For stripping out loose coat I LOVE my shedding slicker. Best brush I've ever used. Slickers come in all different styles, some are flat, some are curved and some have different length bristles. The shedding slicker I have is made by Vista and it's got a curved head and 2 different length bristles. I've used other types of slickers before and although they were good, none have worked as well as this one. I've also got an undercoat rake but I rarely use it, the shedding slicker is much better. With slickers you just have to watch you don't push too hard on the smoother coated dogs or you can scratch the skin and hurt them. That's not an issue if you've got a dog with a lot of undercoat but you do need to be more careful on some dogs. One of my dogs has a fine silky coat without too much undercoat and he doesn't enjoy grooming with any kind of tool, a couple of my other will ask to be groomed, pushing their way in between me and another dog I'm working on. Thunder in particular loves it, once I start working on him he rolls over for me to do his belly :crazy:

hazelrunpack
March 23rd, 2009, 02:35 PM
Gail, have you ever tried just a comb for your silky-haired boy? Setters have next to no undercoat and we just use a comb like this:

49803

It has dull teeth so it's easy on the skin but they're long enough to get through tangles easily! :thumbs up

Myka
March 23rd, 2009, 03:07 PM
Thanks for all the replies! I think I will try a Furminator. My dog despises the slickers...scratches her skin. She doesn't have much fur.

mumof4boys
March 23rd, 2009, 03:32 PM
For the nail trimming, for years I have used the guillotine style clippers but our youngest pup hated it. It always took 2 of us to trim her nails. One to hold her down and one to trim. Our son bought the dremal style(Pedi-???) as a Christmas present for the dogs. It was the best thing that could ever happen. They explain in the instructions how to get the dog acustomed to the noise but it only took a couple of days and our scardy pup now just comes and sits in front of me now when I bring it out. I put my hand out and she gives me her paw. Soooo Cute:) Of course she knows treats will follow. As for the preformance of the machine I think it works great. I do find I have to do it more often but no more sharp edges on their nails like I used to get with the other clippers.

Dee-O-Gee
March 23rd, 2009, 09:56 PM
Well Myka....I'm kinda a whimp :whistle::whistle:

I am quick to use the guillotine style nail clippers however; I bought one of those Pedi-Paws nail files.

I do a quick clip snip with the old fashion clippers but I find the calming sound of the Pedi-Paw helps Gryphon's anxiety of the whole ordeal not to mention file down the rough edges. :lightbulb:

Gail P
March 23rd, 2009, 11:15 PM
Gail, have you ever tried just a comb for your silky-haired boy? Setters have next to no undercoat and we just use a comb like this:

49803

It has dull teeth so it's easy on the skin but they're long enough to get through tangles easily! :thumbs up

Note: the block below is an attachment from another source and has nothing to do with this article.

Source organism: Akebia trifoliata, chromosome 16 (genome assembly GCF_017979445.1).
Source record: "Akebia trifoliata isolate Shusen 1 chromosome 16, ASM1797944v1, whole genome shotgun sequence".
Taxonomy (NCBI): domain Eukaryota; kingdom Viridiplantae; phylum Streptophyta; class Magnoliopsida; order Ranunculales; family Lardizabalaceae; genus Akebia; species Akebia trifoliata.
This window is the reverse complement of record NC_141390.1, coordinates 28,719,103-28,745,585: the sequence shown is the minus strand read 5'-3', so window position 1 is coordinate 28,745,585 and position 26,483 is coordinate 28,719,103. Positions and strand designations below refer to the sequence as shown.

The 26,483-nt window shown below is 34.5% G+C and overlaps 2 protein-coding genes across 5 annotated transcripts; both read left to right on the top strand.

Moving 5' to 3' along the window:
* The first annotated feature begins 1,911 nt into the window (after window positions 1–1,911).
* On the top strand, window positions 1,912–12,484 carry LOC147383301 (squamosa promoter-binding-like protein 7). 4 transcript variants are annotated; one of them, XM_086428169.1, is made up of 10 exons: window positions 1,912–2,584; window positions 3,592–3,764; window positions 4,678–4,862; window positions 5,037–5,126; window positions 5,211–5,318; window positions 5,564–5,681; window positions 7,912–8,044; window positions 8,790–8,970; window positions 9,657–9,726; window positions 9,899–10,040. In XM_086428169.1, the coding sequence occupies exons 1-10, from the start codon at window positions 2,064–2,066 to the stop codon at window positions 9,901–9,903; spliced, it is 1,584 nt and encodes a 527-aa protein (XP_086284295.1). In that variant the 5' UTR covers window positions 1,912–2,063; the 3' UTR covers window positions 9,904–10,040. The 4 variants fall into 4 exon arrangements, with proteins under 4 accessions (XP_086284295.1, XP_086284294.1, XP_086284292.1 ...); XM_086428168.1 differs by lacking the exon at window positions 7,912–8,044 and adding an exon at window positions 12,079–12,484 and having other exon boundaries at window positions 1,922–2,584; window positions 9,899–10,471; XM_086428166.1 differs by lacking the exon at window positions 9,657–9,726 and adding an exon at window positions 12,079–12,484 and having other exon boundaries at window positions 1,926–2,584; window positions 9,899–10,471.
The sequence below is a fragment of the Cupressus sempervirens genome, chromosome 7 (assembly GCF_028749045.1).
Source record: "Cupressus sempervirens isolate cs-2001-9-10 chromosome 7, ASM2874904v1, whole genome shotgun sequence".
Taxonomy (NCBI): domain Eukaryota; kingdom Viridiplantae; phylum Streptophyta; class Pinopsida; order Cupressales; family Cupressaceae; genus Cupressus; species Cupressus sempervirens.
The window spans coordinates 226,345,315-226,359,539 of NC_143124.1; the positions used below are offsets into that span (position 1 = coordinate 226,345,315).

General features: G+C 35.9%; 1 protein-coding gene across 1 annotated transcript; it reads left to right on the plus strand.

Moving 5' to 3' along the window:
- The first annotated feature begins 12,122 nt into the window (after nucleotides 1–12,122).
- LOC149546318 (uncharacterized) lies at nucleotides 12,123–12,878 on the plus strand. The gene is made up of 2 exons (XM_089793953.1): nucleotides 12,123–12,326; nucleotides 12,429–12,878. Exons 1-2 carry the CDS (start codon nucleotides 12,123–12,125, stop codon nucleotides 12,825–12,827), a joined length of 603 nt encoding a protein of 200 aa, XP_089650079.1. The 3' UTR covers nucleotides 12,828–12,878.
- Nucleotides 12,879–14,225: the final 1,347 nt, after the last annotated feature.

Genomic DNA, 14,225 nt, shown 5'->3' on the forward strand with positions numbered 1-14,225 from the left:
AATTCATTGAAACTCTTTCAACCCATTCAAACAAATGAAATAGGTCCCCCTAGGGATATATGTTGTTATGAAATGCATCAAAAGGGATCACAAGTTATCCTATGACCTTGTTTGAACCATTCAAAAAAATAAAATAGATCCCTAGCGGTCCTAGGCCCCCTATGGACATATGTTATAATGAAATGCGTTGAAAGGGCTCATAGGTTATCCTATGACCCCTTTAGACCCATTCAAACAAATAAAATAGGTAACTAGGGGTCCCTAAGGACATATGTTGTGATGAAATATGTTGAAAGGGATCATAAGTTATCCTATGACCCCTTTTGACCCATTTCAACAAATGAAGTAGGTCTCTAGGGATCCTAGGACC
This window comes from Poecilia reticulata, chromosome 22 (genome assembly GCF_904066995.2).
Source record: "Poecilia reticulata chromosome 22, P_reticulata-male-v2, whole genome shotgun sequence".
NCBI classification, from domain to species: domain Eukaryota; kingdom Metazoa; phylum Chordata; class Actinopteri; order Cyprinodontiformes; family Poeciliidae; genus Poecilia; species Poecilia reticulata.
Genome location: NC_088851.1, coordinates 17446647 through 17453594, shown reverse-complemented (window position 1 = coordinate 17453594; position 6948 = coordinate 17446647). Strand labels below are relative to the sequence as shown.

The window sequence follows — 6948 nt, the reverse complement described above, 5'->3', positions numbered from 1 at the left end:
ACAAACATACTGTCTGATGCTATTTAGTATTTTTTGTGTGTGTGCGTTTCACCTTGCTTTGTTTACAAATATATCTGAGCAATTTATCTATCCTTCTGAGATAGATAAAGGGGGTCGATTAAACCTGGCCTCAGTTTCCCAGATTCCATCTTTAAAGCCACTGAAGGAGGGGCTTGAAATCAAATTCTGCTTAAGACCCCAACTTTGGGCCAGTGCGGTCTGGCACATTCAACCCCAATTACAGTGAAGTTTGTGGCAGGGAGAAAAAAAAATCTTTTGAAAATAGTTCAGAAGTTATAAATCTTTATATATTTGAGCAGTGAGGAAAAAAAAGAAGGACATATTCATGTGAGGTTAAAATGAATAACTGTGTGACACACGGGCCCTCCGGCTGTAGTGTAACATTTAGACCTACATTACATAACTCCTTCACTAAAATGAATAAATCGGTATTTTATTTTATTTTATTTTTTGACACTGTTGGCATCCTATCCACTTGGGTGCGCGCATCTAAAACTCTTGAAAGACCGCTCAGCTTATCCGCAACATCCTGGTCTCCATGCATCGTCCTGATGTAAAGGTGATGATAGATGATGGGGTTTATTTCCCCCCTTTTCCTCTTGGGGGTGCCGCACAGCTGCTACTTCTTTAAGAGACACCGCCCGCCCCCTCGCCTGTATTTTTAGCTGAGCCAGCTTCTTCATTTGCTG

I have a comb exactly like that but it doesn't matter what I use, Storm just doesn't enjoy being groomed. Luckily border collies are pretty much wash & wear and he doesn't need much. If he's been doing a lot of swimming he'll get some tangles in the long hair on the back of his hind legs but not too bad. I just work on a little bit at a time, very slowly and gently.

Myka
March 24th, 2009, 12:26 AM
I was considering the Pedi-Paws tool, but I went to town today and bought a rotary tool as well as a Furminator. I will try them out tomorrow and report back. :D

Thanks for everyone's suggestions!! :)

SnowDancer
March 24th, 2009, 11:13 AM
The groomer! I do comb out my American Eskimo but as hard as I try I don't seem to quite do the job. Granted, he does not blow his coat to extent that most Eskies do - I lurk on the Eskie specific board and some of those people have garbage bags of fur from a blow - and their dogs are practically naked. Unfortunately because of this the mats develop even to point where I can't feel them - and the fur of the Eskie Spitz is more cat-like. Some people only groom their Eskies around their privates, toes and "pants" - and of course clip the claws of death - but my guy needs more than that. So he gets his nails done for $5 at the groomer's - and then gets groomed about every 3 months. I have seen some Eskies that have never been groomed and they are really fluffy - but often very matted as well. My guy was done yesterday - he hates being groomed - and I hate that tomorrow it will rain big time in Toronto. Although yesterday was the first time we were not greeted with a freak rainstorm as we exited the building - just wish his paws were naturally black.

growler~GateKeeper
March 25th, 2009, 02:27 AM
I've always prefered the guillotine clippers & a good manual filer. I find with the guillotine they don't pinch the nail together & you can easily shave thiner layers off rather than always taking off a bigger chunk, helps when your dog is a nail clipping wuss like mine was :rolleyes: :D

Have you seen the Zoom Groom by Kong? Works great for my short haired cat, it's a semi flexible medium rubber brush/massager. I know my :rip: :dog: would have loved one if I'd had one at the time. :D

Myka
March 26th, 2009, 12:20 AM
Well I haven't tried the rotary tool on her nails yet, but it has this cool option where the body has a 3' cord on it, so the spinning end isn't right by the tool. I think my dog will like this more because there won't be so much sound coming from the bit. What bits do you guys use for trimming nails?? The sanding drum ones?

I did try the Furminator out today though, and I'm surprised how much undercoat came out of her!! I didn't think she really had an undercoat. Haha! It looks promising. :)

StangHer
July 23rd, 2009, 06:46 PM
My dog has a thick under coat so I use a rake to control his shedding. After I rake him thouroughly, I go over him again with a dog comb, just to make sure I got all his under coat out. Especially since it's been so hot lately. He loves it!!
For his nails I use a dremmel. I had his groomer show me how to safely use it without burning him. He likes it better than the guillotine style clipper.